The Israel Small and Medium Enterprises Authority said Monday it has taken action in recent months, working towards implementing standards for public legal procedures and tenders for awarding government jobs in response to allegations of politically motivated appointments while under Ehud Olmert's leadership.
A report released by State Comptroller Micha Lindenstrauss, accused now Prime Minister Olmert as being responsible for making improper appointments at the ISMEA, which is fully funded by the Ministry of Industry, Trade and Labor, when he headed that ministry. Further, the report accused the ISMEA of failure to be governed by the basic laws of public administration.
"The Authority for Small and Medium Enterprises has implemented the recommendations of the State Comptroller and has introduced new procedures for hiring staff and tenders as is appropriate in the public service," said the ISMEA spokesperson.
Lindenstrauss argued in his report that it was only proper that the authority, technically a private organization but funded by the government, uphold the principles that served as the basis for public tenders and the laws calling for awarding government jobs and service contracts without extraneous considerations, including political ones.
"The authority has formulated a clear work agenda as well as aims and objectives for projects," the ISMEA said. "Each project undergoes close supervision and inspection and, if a project does not satisfy output set by the authority, the project will be cancelled and the people involved will be discharged."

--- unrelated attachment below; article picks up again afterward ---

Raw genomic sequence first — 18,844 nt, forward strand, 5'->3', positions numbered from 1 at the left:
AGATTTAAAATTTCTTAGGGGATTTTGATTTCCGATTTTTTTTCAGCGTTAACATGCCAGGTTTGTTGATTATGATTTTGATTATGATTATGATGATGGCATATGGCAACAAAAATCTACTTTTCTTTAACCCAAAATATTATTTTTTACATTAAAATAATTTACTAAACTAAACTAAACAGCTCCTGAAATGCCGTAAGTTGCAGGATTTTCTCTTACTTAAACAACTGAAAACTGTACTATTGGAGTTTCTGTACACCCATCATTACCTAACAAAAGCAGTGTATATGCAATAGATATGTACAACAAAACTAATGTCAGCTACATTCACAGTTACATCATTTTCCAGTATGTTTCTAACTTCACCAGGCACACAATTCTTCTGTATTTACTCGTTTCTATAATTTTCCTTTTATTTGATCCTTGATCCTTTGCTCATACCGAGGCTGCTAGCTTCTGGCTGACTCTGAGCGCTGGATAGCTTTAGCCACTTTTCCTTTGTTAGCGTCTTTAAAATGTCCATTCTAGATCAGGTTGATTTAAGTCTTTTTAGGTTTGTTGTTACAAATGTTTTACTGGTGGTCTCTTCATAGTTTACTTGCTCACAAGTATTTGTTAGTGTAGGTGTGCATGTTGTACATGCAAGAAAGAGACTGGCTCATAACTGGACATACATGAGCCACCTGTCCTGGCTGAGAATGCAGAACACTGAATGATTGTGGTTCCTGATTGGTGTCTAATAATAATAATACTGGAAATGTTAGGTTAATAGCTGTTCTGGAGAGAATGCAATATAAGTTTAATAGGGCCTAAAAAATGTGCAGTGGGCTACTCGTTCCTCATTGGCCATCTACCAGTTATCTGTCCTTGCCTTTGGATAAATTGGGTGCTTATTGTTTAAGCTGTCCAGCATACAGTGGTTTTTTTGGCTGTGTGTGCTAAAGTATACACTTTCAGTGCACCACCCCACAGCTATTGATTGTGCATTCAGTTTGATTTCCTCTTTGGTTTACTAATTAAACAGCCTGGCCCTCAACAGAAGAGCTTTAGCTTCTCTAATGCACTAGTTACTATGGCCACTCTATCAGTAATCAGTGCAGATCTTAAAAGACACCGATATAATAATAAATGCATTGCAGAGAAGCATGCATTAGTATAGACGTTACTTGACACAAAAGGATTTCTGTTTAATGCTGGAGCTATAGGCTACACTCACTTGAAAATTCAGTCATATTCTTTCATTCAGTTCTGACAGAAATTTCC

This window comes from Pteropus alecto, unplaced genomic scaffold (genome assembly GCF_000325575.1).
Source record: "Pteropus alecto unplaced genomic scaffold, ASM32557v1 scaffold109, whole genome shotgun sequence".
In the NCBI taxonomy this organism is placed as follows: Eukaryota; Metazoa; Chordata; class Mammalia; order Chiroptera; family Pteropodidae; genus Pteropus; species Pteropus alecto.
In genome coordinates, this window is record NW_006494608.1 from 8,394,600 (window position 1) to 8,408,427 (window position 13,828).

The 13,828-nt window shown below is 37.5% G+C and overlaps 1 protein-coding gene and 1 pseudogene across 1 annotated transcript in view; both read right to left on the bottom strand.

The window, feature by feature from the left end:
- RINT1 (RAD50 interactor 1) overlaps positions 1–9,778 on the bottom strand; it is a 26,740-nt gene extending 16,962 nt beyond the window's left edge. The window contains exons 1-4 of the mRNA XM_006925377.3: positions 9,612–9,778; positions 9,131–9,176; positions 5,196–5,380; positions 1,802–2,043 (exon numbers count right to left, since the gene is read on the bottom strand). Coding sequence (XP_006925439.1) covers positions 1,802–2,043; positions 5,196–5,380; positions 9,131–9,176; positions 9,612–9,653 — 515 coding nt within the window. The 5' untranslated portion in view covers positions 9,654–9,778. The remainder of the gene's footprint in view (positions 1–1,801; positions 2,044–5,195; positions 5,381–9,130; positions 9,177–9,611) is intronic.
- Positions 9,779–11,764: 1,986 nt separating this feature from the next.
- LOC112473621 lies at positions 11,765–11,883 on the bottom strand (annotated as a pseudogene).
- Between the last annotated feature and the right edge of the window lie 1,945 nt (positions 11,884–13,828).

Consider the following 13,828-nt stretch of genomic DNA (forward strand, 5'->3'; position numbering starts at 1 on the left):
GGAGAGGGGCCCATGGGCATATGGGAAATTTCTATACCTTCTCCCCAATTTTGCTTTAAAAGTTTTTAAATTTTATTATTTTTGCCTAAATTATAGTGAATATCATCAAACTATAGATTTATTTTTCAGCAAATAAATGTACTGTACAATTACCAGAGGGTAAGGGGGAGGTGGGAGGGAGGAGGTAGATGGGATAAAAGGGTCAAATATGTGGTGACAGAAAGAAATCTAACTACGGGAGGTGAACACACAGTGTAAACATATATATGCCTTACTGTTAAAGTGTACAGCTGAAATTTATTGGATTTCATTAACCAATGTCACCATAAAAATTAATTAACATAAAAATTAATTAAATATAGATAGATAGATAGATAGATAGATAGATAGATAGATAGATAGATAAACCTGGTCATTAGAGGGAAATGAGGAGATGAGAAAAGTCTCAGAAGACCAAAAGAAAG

This measure comes as Lindenstrauss also found that under the stewardship of Olmert and ministry director-general Ra'anan Dinur, the ministry changed the Authority's rules and appointed Lilach Nechemia, who had close political ties to Olmert, as the deputy director-general.
Nechemia, in turn, hired at least three new project managers - Shimon Moshe, Yitzhak Michaeli and Yaakov Fadida - members of the Likud central committee, who, according to the report, were appointed according to improper procedures and without giving others a fair chance at the job.
"With regard to the three project managers mentioned in the report, the authority has terminated the work of two of the aforementioned [Michaeli and Fadida] more than a year ago," said the ISMEA, which added that Moshe managed to stay by proving his suitability in his position several times.
"We have nothing bad to say about the work of the Authority," said Yehuda Alhadef, president of the Israel Craftsmen's Association. "Lilach, Shmuel Rosenman and other working members of the Authority are doing a great job."